Beers Americans No Longer Drink

December 15, 2014 by 247alex

477874845American beer sales have been trending downwards in recent years. After peaking at nearly 219 million barrels in 2008, total U.S. shipments have declined since, reaching just 211.7 million barrels in 2013.

The recent drops in beer sales have been especially pronounced at many of the nation’s top brewers. Total shipments of both Anheuser-Busch InBev (NYSE: BUD) and MillerCoors have slumped as several of their major brands have lost substantial market share. According to data provided by Beer Marketer’s Insights, American sales of seven major brands, including Budweiser, declined by more than 20% between 2008 and 2013.

Click here to see the beers Americans no longer drink

According to Eric Shepard, executive editor at Beer Marketer’s Insights, major beer brands can still point to the last recession as a contributing factor to their current slump. “The people that got hit hardest in the economic recession were your mainstream beer drinkers — lower- to mid-income males, 25 to 34 [years old],” Shepard said.

Another key factor in the weakening sales has been price dynamics. “Beer prices were increased more aggressively over the last five years than wine and spirits,” Shepard said. Many people in the industry believe that, as a result, some customers replaced buying beer with the now relatively less expensive wines and spirits, he explained.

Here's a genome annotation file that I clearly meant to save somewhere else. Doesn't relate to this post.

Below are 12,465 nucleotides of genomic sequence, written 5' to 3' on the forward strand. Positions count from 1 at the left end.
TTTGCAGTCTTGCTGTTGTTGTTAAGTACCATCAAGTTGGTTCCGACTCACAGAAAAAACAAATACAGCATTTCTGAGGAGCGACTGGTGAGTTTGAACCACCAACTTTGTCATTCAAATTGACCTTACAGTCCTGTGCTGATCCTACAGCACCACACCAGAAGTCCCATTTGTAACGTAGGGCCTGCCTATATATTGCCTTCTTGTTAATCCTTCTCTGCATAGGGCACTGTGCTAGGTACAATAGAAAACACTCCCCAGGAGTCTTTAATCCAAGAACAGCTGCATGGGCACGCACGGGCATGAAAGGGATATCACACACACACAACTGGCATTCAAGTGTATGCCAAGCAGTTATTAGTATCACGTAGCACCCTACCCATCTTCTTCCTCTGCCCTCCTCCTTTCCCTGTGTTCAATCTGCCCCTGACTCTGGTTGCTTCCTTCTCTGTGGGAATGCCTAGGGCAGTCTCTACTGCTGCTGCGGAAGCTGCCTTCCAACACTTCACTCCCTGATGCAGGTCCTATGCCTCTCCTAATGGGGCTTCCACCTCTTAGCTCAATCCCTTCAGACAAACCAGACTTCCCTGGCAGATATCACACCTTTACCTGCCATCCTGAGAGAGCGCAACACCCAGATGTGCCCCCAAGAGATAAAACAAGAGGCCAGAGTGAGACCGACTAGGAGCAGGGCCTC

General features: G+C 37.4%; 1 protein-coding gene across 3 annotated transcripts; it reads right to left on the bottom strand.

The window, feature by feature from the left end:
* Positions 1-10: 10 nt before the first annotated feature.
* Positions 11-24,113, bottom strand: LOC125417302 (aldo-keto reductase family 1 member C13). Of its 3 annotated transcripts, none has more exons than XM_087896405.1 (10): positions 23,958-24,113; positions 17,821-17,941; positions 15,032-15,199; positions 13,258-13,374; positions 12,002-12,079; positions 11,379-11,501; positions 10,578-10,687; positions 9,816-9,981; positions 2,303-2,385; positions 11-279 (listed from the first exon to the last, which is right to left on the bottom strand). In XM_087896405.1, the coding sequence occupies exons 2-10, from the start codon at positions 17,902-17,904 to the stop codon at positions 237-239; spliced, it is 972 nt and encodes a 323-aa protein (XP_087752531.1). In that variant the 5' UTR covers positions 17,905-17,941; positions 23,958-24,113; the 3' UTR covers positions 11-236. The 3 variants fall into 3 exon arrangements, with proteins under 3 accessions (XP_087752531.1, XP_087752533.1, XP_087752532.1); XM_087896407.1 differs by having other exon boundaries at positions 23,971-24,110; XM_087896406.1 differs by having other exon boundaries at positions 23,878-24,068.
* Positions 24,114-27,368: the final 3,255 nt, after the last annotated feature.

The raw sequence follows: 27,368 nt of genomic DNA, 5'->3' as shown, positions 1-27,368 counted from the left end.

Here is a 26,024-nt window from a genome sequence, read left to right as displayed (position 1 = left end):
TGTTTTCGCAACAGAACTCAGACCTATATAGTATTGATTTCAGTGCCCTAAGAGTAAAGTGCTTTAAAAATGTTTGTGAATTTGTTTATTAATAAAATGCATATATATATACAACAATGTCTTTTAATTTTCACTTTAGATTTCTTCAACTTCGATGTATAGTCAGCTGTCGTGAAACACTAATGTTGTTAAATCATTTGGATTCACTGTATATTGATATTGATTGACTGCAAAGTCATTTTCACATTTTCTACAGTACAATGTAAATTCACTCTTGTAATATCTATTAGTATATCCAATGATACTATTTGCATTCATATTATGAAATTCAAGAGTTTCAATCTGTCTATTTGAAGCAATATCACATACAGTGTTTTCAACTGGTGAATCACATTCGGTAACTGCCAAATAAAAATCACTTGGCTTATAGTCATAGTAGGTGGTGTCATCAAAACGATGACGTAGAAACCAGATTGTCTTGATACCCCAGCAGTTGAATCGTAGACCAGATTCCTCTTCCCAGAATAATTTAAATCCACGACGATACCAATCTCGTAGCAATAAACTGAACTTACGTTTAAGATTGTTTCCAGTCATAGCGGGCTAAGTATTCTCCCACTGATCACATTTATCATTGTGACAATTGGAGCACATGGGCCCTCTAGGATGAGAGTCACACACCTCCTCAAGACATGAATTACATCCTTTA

Several other products were also gaining at the expense of big brand-name beers, Shepard noted. While some customers have been moving to wine and spirits, others were switching to imported beer, particularly Mexican imports. Indeed, in the five years through 2013, shipments of Mexican brands Dos Equis and Modelo Especial more-than doubled. Similarly, he added, “Some [drinkers] are moving to craft [beer]. Clearly, there’s been a trade-up in the industry.”

Craft beers have largely bucked the overall downtrend in beer sales. From 2008 to 2013, shipments of craft beer rose by 80.1% to a total of more than 16 million barrels, or 7.6% of the U.S. beer market. While the craft beer category now outsells Budweiser, it remains a relatively niche market. For comparison, the nation’s top-selling brand, Bud Light, shipped 38 million barrels in 2013, accounting for 18% of all beer shipped.

While the last few years have been difficult for many large brewers, they, too, have been introducing new products that combine well-known brand names with new concepts that appeal to consumers. In recent years, Anheuser-Busch has introduced Bud Light Platinum, a higher alcohol content beer with a sweeter flavor; Bud Light Ritas, a margarita-inspired malt beverage; and Shock Top, its own take on craft beer. As of last year, these three brands had captured 2% of the overall beer market.